What causes stomach ulcers?
Your stomach normally produces acid to help with the digestion of food and to kill germs (bacteria). This acid is corrosive, so some cells on the inside lining of the stomach and the first part of the gut (small intestine) known as the duodenum produce a natural mucous barrier. This protects the lining of the stomach and duodenum.
There is normally a balance between the amount of acid that you make and the mucous defence barrier. An ulcer may develop if there is an alteration in this balance, allowing the acid to damage the lining of the stomach or duodenum. Causes of this include the following:
Infection with Helicobacter pylori
Infection with H. pylori is the cause in about 8 in 10 cases of stomach ulcer. More than a quarter of people in the UK become infected with H. pylori at some stage in their lives. Once you are infected, unless treated, the infection usually stays for the rest of your life.
In many people, it causes no problems and a number of these bacteria just live harmlessly in the lining of the stomach and duodenum. However, in some people, this bacterium causes an inflammation of the lining of the stomach or duodenum. This causes the defence mucous barrier to be disrupted (and in some cases the amount of acid to be increased) which allows the acid to cause inflammation and ulcers.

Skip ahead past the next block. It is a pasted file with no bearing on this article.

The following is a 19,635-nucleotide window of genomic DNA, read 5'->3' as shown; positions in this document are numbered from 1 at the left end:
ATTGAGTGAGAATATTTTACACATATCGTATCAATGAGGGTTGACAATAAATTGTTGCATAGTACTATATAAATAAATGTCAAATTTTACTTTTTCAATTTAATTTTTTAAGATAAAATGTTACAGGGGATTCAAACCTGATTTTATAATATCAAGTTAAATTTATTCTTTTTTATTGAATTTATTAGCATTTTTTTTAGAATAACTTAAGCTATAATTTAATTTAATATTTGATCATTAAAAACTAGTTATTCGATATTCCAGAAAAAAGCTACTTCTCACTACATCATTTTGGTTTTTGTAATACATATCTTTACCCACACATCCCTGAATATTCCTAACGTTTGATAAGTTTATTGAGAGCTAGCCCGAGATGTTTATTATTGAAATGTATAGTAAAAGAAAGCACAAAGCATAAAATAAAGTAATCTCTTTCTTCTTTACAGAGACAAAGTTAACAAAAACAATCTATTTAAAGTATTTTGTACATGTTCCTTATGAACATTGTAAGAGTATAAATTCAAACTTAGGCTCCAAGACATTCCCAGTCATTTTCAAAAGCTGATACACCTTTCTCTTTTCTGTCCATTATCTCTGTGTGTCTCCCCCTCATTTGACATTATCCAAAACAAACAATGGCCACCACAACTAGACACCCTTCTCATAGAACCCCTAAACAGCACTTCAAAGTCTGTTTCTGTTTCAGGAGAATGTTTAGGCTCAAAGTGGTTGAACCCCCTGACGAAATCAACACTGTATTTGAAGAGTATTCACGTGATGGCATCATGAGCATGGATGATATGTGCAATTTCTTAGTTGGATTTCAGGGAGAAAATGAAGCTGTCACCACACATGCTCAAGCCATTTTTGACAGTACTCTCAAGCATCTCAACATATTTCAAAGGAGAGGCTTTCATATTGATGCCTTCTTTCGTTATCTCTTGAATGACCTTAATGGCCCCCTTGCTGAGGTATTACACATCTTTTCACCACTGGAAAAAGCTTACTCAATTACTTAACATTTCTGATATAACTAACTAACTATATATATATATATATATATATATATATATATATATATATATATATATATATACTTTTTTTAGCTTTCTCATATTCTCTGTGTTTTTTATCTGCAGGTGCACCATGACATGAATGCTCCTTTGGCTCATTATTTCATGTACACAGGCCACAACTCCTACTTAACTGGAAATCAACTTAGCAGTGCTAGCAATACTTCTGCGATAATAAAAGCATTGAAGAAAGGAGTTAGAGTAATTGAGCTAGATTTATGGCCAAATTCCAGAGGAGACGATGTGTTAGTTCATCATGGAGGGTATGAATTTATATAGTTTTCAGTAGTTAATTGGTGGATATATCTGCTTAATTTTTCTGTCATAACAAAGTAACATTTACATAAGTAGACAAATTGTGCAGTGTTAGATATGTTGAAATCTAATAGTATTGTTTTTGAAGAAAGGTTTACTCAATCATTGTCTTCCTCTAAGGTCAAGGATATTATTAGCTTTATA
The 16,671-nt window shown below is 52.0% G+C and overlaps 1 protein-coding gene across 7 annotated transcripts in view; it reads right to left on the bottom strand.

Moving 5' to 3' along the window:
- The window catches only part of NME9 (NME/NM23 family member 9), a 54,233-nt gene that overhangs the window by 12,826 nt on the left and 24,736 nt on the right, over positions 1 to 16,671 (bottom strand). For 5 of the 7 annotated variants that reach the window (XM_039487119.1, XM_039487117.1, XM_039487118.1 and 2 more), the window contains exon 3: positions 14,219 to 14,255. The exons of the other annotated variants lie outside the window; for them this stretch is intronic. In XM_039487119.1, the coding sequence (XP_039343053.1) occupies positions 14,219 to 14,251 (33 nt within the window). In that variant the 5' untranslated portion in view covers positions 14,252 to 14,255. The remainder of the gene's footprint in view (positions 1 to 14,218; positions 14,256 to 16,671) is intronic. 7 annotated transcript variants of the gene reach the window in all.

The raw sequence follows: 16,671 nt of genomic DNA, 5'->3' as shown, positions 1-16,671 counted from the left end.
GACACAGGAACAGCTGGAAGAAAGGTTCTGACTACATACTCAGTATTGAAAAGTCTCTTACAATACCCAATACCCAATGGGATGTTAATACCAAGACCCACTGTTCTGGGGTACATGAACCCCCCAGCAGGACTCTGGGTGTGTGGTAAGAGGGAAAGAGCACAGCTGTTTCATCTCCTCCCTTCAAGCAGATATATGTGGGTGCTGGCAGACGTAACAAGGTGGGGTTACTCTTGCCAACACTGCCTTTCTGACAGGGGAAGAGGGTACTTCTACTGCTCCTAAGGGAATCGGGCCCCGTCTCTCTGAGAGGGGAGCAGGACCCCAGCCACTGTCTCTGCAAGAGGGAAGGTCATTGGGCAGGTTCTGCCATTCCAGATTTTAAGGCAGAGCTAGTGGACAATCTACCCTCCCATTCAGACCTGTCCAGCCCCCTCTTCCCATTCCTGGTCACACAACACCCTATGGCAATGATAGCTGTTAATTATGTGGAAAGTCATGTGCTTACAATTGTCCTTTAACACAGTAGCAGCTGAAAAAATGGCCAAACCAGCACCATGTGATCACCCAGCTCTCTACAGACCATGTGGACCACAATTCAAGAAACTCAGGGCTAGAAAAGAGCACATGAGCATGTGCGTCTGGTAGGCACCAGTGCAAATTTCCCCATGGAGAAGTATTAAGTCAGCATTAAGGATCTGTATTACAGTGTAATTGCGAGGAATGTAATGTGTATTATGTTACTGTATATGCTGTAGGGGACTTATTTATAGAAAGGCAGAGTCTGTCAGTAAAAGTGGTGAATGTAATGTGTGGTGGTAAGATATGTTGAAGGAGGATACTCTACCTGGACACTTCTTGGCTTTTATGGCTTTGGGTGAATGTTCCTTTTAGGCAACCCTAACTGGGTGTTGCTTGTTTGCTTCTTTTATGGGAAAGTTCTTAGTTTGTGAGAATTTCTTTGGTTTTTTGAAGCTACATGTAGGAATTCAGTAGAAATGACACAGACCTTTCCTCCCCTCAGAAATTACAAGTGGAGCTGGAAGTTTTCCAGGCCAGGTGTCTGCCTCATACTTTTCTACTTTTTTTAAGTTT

Anti-inflammatory medicines - including aspirin
Anti-inflammatory medicines are sometimes called non-steroidal anti-inflammatory drugs (NSAIDs). There are various types and brands. For example, aspirin, ibuprofen, diclofenac, etc. Many people take an anti-inflammatory medicine for arthritis, muscular pains, etc. Aspirin is also used by many people to protect against blood clots forming. However, these medicines sometimes affect the mucous barrier of the stomach and allow acid to cause an ulcer. About 2 in 10 stomach ulcers are caused by anti-inflammatory medicines.
Other causes and factors
Other causes are rare. For example, some viral infections can cause a stomach ulcer. Crohn's disease may cause a stomach ulcer in addition to other problems of the gut.
Stomach cancer may at first look similar to an ulcer. Stomach cancer is uncommon but may need to be 'ruled out' if you are found to have a stomach ulcer.
Did you find this information useful?
- Dyspepsia and gastro‑oesophageal reflux disease: Investigation and management of dyspepsia - symptoms suggestive of gastro‑oesophageal reflux disease - or both; NICE Clinical Guideline (Sept 2014)
- Dyspepsia - proven peptic ulcer; NICE CKS, July 2015 (UK access only)
- Cai S, Garcia Rodriguez LA, Masso-Gonzalez EL, et al; Uncomplicated peptic ulcer in the UK: trends from 1997 to 2005. Aliment Pharmacol Ther. 2009 Nov 15 30(10):1039-48. Epub 2009 Aug 26.
- Sachs G, Scott DR, Wen Y; Gastric infection by Helicobacter pylori. Curr Gastroenterol Rep. 2011 Dec 13(6):540-6. doi: 10.1007/s11894-011-0226-4.
- Niv Y; H. pylori/NSAID--negative peptic ulcer - the mucin theory. Med Hypotheses. 2010 Nov 75(5):433-5. Epub 2010 May 4.
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